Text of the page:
When Marshall citizens were forced indoors a year ago due to the outbreak of the COVID-19 virus, many community members chose to take the time to further their education.
Whether it was to improve their job prospects, or to fulfill a personal goal, the Marshall Harrison County Literacy Council supplied the tools these community members needed to get their General Educational Development certificate, or GED’s.
“People don’t finish high school for a huge variety of reasons, and when they come into the office interested in getting their GED, that already is such a huge step,” said director Karen Bickerdike.
She said that the difference in wages from somebody with a GED and someone without one is about $4 or $5 an hour.
“A lot of people decided that when they had time, they were going to seize the opportunity and try for their GED,” Bickerdike said.
This is just one of the many free tutoring services offered by the literacy council in Marshall, according to Bickerdike, who said that while GED students signed up more significantly after the outbreak of COVID-19, the council also has tutoring for English as a second language, adult literacy tutoring, SAT prep and more.
The council is a nonprofit organization, with the goal of encouraging and growing interested community members to reach their personal literacy goals.
“One third of Harrison County is low literate or what we call ‘functionally literate’,” Bickerdike said. “That can be stressful, and burdensome for someone to deal with every day.”
She called the Harrison County Literacy Council a “shame free zone” stating that anyone who comes to the office seeking help is not only encouraged, but applauded for taking the steps to get there.
“There is no shame here, that first step you take is the most confident one you’ll ever take, and we know what it means to have someone come in and ask for help,” she said.
As the mother of two dyslexic children, Bickerdike said that she deeply understand the need to approach education in a unique way, catered to each individual and what they want or need from the experience.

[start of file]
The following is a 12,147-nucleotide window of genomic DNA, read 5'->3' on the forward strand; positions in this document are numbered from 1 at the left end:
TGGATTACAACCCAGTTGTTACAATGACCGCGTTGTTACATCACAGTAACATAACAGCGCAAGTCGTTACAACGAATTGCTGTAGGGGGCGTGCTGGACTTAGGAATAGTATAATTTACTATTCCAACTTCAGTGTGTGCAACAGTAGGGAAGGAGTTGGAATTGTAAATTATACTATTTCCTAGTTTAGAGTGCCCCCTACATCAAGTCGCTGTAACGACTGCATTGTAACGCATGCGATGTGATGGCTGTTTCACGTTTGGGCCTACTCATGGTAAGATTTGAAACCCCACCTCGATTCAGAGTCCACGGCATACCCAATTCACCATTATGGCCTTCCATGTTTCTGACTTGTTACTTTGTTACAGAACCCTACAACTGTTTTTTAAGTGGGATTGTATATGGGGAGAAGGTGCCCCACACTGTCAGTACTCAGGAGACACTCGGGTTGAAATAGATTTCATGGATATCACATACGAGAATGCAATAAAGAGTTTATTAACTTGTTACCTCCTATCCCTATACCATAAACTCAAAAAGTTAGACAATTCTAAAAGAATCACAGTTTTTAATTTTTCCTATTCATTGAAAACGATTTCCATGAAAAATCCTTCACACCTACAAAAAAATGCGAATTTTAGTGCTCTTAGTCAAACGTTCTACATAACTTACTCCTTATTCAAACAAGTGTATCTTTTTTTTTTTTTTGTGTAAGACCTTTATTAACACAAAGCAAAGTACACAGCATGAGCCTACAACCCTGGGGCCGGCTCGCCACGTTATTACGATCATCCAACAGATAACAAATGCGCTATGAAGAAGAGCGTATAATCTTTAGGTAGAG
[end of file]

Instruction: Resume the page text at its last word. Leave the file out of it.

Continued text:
She described one experience with her then three-year-old who asked her to teach them to read, which Bickerdike said sparked a passion in her, leading her to join the council as director three years ago.
“When someone comes in we assume no prior knowledge, everyone starts at zero, then we learn what you know and we work up to address those needs more specifically,” she said.
In July 2020 the group faced another challenge, converting all of their tutoring to online formats to help protect the safety of tutors and students.
The council even provided computers to community members who did not have access to the equipment needed, and working with the library to be sure all of their students had proper access to the internet.
“Our tutors tend to be very tech savy, but some of our students, particularly out ESL students, really struggled with the online forum,” Bickerdike said.
But working with students and tutors to continue to facilitate these tutoring sessions, Bickerdike said that one of the students who joined in 2020 for GED assistance recently graduated in January 2021 with her certificate.
“Now she is moving on to college,” Bickerdike said, “So it goes to show, even in a pandemic it can be done.”
The Marshall Harrison County Literacy Council is also celebrating a special anniversary this year, the 20th anniversary of its annual Corporate Spelling Bee, the largest fundraiser that the organization puts on every year.
The event features contestants from local organizations and businesses, all competing in a spelling bee to win top prize, or the coveted annual spirit stick award.
“We have a lot of fun every year, and the community always comes out and supports us immensely,” Bickerdike said.
Last years event was hosted for the first time via an online platform, which Bickerdike said was so successful they plan to continue to stream the event online, even after they can once again meet with teams in person.
“That way everyone who can’t make it out can still participate and watch the event,” she said.
Though the literacy council is still operating on an online only tutoring platform, Bickerdike said that they are hoping to go back to safe, in person tutoring sessions in the near future.
When that occurs, she said that the council will be on the look out for more volunteer tutors to help out. The tutor would provide two hours a week to the program, being paired up with the student and working together to reach their literacy goals.
Anyone interested in volunteering, or learning more about the organization can stop by the non-profit’s office at 114 E Grand Ave., Marshall or contact Bickerdike at (903) 935-0962 or email@example.com.